Wednesday, November 13, 2013

Tips on "Seeing" Where the Gold Is (Part 4)

Here is installment number four of my series of posts on "seeing" where the gold is:

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Tip Number 4: Gold Loves Inside Bends
Most of you already know that the inside bends of streams are likely gold deposition points. In fact, we briefly touched on this subject in the previous post of this series (see the link at the bottom of the page).
That said, how many of you know exactly why gold loves inside bends (inside curves, if you prefer)? If you said "because the water slows down there" you are correct and to be commended. But if you said "because inside bends are the quintessential stream hydraulic low pressure points" you win the "Old Sourdough Nugget Award" for the day!
Stream hydraulics/hydrology and the physics of gold deposition are, for the most part, exact sciences that can be observed, studied, tested, and validated. The more you learn about the scientific aspects of these important issues the more successful you'll be as a placer gold miner, pure and simple.
Let's take a closer look at the structure and dynamics of inside bends. If you were to closely observe the water flow in and around an inside bend one of the first things you would notice in terms of stream hydraulics is that the water flow rate is much faster on the outside of the curve or bend. Any placer gold entrapped here (typically fines and very small flakes) will quickly be swirled past until it meets the next low-pressure area of the stream (e.g., perhaps the next inside bend, or?).
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Now peer closely at the water movement at the very inside of the bend you are examining. What's the water flow rate? Much slower isn't it, sometimes almost reaching a near standstill. If we follow the gold deposition standpoint I established in Part 3 of this series that paystreaks tend to follow specific patterns, try answering the following questions (not for my benefit, but for yours):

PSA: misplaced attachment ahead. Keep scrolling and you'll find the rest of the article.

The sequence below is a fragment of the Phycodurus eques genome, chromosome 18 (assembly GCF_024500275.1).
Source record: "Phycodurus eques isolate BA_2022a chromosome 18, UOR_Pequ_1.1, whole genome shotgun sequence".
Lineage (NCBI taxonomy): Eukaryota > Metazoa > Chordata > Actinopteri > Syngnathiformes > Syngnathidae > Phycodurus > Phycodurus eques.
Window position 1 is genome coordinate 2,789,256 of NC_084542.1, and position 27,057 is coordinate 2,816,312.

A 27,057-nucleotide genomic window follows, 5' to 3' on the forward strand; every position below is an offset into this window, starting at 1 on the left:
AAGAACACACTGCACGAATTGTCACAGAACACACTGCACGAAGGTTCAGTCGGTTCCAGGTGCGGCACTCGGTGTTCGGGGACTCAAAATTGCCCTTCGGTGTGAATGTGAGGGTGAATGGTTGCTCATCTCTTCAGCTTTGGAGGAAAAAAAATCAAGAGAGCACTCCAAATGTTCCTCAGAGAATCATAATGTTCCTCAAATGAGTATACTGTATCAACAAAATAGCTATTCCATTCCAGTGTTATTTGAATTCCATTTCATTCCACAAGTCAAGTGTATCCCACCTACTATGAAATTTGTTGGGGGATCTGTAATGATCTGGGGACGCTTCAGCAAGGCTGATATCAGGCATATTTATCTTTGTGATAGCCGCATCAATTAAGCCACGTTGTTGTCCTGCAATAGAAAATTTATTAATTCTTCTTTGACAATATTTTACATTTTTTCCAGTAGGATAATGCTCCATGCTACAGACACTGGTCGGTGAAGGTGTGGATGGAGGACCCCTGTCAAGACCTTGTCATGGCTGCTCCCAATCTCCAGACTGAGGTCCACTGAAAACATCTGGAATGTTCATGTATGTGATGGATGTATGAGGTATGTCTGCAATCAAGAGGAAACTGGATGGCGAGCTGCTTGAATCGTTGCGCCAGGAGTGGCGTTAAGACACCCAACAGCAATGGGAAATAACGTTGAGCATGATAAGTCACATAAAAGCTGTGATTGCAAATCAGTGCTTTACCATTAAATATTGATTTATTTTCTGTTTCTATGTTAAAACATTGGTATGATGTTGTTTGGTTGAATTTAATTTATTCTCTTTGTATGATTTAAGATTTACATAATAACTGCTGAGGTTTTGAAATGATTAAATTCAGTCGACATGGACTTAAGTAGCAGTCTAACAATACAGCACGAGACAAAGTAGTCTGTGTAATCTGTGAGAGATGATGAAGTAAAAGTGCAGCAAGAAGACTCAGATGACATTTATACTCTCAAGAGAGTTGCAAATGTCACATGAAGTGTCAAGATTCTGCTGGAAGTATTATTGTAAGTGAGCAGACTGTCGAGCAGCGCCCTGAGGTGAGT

Where would the heaviest and largest pieces of gold likely be found between the most inside point of that inside bend and and it's much faster counterpart on the extreme outside of that bend?
Next, where would the highest amount concentrations of gold be between the extreme inside and outside?
Finally, what differences would take place in gold deposition and recovery values as you worked your way from the slow water in the extreme inside of the bend to its high-flow rate counterpart on the outside?
Stop and think about these questions a bit before answering them and try and develop a mental image of what is taking place at this inside bend in terms of actual gold deposition and paystreak development. If you can conjure up a clear mental image of what's taking place and answer these questions using that image, then I have nothing on you 'Pard. You get it...
Gold loves inside bends.
Until next time, be safe and may yellow metal fill your pan.
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If you liked this post, you may want to read: "Tips on 'Seeing' Where the Gold Is (part 3)"
http://goldbedrockgold.blogspot.com/2009/09/tips-on-seeing-where-gold-is-part-3.html
(c) J.R. 2009
Questions? E-mail me at jr872vt90@yahoo.com

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